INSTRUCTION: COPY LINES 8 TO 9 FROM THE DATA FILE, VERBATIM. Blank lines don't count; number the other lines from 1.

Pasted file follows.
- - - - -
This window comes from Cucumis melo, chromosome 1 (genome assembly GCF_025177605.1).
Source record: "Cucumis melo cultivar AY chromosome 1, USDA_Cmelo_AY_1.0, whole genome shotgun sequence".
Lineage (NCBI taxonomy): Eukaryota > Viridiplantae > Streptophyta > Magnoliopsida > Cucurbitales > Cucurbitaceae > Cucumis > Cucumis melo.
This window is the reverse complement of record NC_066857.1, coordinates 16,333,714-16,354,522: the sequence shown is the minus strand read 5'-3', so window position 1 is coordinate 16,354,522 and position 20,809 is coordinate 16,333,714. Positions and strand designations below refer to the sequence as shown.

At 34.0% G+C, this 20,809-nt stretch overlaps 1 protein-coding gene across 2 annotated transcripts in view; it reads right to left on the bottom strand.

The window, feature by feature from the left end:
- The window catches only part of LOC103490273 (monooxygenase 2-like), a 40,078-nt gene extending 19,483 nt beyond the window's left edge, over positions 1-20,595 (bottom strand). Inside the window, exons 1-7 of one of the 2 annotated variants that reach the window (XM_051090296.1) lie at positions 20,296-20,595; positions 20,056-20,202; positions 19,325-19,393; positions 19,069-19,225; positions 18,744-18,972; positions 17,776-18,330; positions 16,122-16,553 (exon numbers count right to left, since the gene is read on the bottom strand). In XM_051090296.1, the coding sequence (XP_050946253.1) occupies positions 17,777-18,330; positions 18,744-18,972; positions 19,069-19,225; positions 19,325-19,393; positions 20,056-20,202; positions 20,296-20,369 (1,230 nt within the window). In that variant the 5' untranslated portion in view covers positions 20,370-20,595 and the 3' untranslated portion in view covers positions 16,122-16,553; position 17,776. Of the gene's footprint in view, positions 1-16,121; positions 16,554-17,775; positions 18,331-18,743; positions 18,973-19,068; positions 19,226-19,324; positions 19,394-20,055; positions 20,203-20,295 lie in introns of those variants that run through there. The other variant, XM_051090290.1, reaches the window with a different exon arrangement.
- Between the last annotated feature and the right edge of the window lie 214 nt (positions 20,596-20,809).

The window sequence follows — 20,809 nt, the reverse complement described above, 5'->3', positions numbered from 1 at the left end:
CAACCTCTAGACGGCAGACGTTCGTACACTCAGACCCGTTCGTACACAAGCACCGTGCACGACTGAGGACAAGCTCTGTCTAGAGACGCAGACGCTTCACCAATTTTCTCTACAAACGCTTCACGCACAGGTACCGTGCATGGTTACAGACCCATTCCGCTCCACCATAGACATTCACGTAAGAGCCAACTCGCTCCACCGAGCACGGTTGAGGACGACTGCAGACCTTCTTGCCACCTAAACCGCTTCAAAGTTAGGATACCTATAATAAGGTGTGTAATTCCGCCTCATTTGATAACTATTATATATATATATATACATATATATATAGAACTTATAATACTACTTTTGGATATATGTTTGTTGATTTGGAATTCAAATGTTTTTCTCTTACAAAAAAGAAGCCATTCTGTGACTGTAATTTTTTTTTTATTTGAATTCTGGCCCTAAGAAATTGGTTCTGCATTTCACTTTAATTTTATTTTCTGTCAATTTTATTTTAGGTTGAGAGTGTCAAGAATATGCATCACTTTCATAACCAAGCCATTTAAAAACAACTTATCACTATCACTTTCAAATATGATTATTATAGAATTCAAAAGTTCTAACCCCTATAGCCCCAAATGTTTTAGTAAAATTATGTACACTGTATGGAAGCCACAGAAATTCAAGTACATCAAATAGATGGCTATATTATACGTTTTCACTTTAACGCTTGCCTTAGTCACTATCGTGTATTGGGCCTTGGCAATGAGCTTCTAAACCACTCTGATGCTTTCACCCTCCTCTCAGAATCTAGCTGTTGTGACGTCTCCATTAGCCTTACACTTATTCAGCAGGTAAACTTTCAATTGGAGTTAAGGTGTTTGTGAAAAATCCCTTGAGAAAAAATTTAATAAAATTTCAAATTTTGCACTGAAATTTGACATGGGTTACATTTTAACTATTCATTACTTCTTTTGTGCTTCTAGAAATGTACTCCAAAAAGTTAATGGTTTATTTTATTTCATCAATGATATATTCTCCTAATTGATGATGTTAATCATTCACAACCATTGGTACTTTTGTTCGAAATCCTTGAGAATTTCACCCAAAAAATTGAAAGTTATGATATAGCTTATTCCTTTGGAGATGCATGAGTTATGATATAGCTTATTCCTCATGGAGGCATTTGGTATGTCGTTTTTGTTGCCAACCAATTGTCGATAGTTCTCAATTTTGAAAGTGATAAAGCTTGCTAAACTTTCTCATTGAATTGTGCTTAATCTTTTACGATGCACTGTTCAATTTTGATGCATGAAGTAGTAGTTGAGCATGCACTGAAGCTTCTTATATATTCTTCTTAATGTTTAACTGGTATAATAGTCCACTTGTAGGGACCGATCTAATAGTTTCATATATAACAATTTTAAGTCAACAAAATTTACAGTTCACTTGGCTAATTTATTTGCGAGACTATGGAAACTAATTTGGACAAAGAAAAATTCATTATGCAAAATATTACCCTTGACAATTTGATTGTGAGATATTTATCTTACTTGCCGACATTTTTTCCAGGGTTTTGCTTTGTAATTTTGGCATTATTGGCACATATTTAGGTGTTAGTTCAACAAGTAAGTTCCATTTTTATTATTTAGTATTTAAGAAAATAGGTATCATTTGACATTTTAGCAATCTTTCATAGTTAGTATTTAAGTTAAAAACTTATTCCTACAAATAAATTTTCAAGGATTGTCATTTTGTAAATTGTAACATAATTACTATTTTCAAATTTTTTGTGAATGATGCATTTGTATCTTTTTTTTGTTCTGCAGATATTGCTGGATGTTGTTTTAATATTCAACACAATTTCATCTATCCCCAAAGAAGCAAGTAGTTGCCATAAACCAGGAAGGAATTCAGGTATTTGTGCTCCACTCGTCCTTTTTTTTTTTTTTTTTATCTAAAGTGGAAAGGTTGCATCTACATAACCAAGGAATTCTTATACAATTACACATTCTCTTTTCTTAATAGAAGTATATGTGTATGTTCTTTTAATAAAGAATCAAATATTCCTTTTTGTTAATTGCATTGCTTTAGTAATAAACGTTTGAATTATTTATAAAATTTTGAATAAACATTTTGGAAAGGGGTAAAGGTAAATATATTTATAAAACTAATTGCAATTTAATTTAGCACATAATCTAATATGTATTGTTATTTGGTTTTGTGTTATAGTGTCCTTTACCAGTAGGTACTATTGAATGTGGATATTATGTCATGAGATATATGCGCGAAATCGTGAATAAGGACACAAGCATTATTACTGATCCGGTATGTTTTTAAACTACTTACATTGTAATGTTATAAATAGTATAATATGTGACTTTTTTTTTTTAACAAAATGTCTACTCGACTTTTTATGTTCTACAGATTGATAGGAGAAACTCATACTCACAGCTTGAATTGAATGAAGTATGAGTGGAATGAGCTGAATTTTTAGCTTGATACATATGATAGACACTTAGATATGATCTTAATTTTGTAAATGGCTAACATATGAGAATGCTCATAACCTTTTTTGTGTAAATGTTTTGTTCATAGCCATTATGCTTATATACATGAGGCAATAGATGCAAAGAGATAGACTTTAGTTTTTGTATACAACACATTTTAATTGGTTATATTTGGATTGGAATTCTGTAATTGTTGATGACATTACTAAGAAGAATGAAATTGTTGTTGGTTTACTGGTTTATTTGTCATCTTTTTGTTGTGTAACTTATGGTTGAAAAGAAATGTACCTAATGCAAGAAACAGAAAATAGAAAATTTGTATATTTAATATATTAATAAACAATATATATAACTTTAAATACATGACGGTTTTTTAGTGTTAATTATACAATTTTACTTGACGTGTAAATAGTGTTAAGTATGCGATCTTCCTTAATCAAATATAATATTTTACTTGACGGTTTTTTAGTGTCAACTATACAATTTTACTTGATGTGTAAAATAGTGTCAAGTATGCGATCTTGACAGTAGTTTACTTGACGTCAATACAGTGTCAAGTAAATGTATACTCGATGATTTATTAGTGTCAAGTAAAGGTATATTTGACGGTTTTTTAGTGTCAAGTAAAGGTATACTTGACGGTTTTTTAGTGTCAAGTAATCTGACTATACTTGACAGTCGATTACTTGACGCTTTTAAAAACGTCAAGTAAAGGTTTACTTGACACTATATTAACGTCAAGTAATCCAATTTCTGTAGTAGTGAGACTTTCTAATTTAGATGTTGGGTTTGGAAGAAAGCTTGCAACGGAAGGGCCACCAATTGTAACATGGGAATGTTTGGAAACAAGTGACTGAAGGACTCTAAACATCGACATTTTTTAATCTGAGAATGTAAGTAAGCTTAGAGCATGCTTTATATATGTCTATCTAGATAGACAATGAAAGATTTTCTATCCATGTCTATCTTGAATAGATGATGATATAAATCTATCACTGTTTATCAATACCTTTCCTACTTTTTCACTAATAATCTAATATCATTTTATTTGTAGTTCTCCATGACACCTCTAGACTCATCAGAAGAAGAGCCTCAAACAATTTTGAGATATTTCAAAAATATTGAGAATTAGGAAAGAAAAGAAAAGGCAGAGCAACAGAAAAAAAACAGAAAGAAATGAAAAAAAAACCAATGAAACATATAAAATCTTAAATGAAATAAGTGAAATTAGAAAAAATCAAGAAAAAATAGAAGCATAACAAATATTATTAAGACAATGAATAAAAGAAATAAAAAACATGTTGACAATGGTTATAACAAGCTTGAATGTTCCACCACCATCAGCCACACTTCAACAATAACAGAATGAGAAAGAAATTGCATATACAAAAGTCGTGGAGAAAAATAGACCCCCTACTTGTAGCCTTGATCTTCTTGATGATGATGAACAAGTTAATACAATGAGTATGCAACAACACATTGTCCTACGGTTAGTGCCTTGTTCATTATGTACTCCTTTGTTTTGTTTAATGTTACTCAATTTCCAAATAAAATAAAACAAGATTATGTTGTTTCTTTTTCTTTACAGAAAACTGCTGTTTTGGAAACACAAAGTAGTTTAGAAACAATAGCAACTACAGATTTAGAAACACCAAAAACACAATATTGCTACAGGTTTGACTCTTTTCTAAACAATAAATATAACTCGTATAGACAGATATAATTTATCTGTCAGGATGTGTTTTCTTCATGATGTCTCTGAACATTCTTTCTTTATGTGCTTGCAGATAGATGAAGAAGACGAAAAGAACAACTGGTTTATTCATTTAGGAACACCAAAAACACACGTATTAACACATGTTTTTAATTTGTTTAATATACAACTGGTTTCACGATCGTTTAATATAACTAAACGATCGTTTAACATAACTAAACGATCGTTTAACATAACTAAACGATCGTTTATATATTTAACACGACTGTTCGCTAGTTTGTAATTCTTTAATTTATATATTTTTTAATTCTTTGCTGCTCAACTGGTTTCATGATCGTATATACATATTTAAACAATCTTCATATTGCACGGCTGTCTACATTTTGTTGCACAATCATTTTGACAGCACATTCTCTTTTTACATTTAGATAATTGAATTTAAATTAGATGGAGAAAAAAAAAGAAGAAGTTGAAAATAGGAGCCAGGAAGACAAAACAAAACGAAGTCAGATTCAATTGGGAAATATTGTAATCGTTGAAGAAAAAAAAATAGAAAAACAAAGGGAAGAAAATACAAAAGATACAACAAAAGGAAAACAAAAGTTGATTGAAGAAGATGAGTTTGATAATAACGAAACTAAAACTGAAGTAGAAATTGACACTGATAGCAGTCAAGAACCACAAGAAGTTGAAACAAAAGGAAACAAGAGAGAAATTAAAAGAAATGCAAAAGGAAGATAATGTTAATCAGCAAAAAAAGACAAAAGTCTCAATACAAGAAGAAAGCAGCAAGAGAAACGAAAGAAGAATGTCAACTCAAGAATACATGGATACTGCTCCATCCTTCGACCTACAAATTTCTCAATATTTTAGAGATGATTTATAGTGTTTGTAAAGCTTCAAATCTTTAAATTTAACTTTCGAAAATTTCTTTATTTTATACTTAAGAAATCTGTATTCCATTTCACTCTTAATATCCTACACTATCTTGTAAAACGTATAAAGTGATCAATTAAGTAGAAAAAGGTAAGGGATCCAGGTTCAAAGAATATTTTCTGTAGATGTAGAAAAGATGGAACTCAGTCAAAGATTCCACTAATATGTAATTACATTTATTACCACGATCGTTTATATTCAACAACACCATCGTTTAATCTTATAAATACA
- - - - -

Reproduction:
- Between the last annotated feature and the right edge of the window lie 214 nt (positions 20,596-20,809).

The window sequence follows — 20,809 nt, the reverse complement described above, 5'->3', positions numbered from 1 at the left end: